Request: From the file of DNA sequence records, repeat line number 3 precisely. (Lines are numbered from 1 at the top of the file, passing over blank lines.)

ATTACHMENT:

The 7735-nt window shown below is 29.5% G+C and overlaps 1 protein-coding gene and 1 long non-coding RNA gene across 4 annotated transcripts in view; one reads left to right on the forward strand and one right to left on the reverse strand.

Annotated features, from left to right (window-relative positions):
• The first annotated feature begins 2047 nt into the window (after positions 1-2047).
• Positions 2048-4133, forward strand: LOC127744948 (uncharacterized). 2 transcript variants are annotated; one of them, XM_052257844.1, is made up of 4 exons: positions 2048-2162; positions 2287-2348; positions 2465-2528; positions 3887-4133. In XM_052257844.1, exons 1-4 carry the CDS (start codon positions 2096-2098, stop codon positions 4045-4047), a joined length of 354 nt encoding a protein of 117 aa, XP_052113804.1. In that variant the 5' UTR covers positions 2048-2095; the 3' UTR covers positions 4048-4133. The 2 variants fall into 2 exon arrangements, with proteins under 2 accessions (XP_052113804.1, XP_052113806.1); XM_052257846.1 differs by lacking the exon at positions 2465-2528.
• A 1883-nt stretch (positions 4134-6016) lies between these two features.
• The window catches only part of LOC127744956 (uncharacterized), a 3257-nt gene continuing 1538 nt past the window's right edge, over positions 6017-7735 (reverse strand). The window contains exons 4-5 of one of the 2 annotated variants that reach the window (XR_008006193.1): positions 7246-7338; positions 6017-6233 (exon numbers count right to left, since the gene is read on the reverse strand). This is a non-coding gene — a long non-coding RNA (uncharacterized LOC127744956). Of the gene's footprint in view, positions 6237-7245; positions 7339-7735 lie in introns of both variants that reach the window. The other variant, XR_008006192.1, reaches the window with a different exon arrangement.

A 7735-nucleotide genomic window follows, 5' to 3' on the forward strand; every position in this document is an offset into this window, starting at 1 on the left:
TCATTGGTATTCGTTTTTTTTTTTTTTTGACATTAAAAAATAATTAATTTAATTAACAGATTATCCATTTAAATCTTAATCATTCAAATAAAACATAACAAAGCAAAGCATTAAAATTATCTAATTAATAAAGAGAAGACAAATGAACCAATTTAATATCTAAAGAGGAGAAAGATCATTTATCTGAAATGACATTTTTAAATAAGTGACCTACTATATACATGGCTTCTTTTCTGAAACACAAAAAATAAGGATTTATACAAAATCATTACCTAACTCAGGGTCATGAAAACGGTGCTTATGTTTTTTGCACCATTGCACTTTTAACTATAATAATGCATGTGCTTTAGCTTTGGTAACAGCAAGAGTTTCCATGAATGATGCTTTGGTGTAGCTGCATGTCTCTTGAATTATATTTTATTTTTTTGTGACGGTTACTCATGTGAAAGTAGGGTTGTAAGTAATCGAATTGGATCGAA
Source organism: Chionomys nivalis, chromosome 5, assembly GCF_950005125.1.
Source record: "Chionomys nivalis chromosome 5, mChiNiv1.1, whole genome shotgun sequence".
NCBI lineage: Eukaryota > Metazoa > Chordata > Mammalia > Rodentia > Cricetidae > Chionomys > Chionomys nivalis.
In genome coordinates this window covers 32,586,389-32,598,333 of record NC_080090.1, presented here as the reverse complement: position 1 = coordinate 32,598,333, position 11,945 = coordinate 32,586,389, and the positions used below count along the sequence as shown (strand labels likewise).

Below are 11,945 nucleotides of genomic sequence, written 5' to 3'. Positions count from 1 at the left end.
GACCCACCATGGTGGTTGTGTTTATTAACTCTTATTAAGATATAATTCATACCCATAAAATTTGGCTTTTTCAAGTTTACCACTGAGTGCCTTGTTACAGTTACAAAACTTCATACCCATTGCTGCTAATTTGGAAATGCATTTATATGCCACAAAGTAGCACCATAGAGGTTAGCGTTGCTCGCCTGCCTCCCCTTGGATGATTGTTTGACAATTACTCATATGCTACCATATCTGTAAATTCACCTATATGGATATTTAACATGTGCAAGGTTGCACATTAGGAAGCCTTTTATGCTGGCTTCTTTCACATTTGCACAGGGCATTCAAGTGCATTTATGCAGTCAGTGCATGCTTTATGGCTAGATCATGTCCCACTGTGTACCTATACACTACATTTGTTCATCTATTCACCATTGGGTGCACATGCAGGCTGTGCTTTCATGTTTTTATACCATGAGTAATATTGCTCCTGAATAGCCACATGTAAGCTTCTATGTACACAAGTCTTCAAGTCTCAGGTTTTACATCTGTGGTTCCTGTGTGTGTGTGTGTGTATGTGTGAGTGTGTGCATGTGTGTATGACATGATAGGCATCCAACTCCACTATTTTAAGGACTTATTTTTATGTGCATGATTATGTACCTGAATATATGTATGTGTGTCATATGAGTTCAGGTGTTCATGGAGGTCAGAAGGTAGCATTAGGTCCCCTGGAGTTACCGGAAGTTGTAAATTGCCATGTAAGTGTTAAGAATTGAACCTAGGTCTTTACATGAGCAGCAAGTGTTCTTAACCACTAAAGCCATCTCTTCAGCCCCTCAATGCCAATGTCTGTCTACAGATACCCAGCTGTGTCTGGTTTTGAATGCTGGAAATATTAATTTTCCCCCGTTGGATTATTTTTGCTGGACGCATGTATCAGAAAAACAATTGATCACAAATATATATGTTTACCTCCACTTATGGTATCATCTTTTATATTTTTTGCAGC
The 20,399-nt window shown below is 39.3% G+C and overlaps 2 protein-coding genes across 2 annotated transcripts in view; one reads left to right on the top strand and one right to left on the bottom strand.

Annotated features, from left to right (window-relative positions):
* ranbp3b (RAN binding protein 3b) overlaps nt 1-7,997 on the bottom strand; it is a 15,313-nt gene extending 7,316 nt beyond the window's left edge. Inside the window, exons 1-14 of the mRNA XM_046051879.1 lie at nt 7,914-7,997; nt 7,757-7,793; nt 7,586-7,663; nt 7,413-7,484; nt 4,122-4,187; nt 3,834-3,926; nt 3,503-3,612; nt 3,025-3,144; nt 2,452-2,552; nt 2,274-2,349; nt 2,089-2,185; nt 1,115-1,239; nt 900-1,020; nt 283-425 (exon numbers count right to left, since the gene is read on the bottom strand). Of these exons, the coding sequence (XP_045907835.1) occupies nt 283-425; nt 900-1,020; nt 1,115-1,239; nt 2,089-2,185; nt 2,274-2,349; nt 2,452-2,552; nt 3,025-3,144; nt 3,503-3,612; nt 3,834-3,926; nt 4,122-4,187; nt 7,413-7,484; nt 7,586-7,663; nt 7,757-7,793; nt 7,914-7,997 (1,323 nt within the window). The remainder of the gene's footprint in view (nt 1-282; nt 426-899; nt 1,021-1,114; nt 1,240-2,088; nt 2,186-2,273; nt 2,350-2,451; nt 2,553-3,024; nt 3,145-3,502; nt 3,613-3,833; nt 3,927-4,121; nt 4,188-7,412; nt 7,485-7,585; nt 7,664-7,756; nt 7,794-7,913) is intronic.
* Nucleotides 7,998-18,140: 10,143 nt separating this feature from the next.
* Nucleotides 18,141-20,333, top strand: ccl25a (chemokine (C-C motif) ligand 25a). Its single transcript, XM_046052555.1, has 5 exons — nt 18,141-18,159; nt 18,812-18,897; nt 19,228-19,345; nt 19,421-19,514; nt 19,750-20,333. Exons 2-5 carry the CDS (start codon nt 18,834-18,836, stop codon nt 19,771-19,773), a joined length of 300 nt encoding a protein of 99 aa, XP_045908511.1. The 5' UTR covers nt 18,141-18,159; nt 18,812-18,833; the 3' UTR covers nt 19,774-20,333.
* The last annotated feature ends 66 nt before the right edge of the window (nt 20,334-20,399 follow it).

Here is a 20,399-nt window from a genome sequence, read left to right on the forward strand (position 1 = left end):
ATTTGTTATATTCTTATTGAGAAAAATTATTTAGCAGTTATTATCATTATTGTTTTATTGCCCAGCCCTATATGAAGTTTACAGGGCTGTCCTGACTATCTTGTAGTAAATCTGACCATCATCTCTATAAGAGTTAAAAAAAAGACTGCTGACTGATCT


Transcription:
• The first annotated feature begins 2047 nt into the window (after positions 1-2047).